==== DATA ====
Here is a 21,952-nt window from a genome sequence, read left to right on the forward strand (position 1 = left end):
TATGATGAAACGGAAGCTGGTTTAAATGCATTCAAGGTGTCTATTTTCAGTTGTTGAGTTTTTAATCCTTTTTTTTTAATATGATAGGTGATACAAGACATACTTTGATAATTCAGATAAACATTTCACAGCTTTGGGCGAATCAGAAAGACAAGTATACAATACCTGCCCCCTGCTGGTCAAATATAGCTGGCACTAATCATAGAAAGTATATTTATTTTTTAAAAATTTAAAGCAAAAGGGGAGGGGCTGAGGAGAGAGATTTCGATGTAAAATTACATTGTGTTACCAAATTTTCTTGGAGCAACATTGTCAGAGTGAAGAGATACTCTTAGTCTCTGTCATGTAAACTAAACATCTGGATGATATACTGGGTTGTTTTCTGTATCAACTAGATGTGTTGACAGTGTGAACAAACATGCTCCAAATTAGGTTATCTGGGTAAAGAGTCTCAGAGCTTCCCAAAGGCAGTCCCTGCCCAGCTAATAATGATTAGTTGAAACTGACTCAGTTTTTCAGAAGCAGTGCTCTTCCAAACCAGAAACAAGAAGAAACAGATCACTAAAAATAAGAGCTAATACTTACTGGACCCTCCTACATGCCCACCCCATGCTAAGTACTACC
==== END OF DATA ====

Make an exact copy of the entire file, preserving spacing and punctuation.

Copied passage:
Here is a 21,952-nt window from a genome sequence, read left to right on the forward strand (position 1 = left end):
TATGATGAAACGGAAGCTGGTTTAAATGCATTCAAGGTGTCTATTTTCAGTTGTTGAGTTTTTAATCCTTTTTTTTTAATATGATAGGTGATACAAGACATACTTTGATAATTCAGATAAACATTTCACAGCTTTGGGCGAATCAGAAAGACAAGTATACAATACCTGCCCCCTGCTGGTCAAATATAGCTGGCACTAATCATAGAAAGTATATTTATTTTTTAAAAATTTAAAGCAAAAGGGGAGGGGCTGAGGAGAGAGATTTCGATGTAAAATTACATTGTGTTACCAAATTTTCTTGGAGCAACATTGTCAGAGTGAAGAGATACTCTTAGTCTCTGTCATGTAAACTAAACATCTGGATGATATACTGGGTTGTTTTCTGTATCAACTAGATGTGTTGACAGTGTGAACAAACATGCTCCAAATTAGGTTATCTGGGTAAAGAGTCTCAGAGCTTCCCAAAGGCAGTCCCTGCCCAGCTAATAATGATTAGTTGAAACTGACTCAGTTTTTCAGAAGCAGTGCTCTTCCAAACCAGAAACAAGAAGAAACAGATCACTAAAAATAAGAGCTAATACTTACTGGACCCTCCTACATGCCCACCCCATGCTAAGTACTACC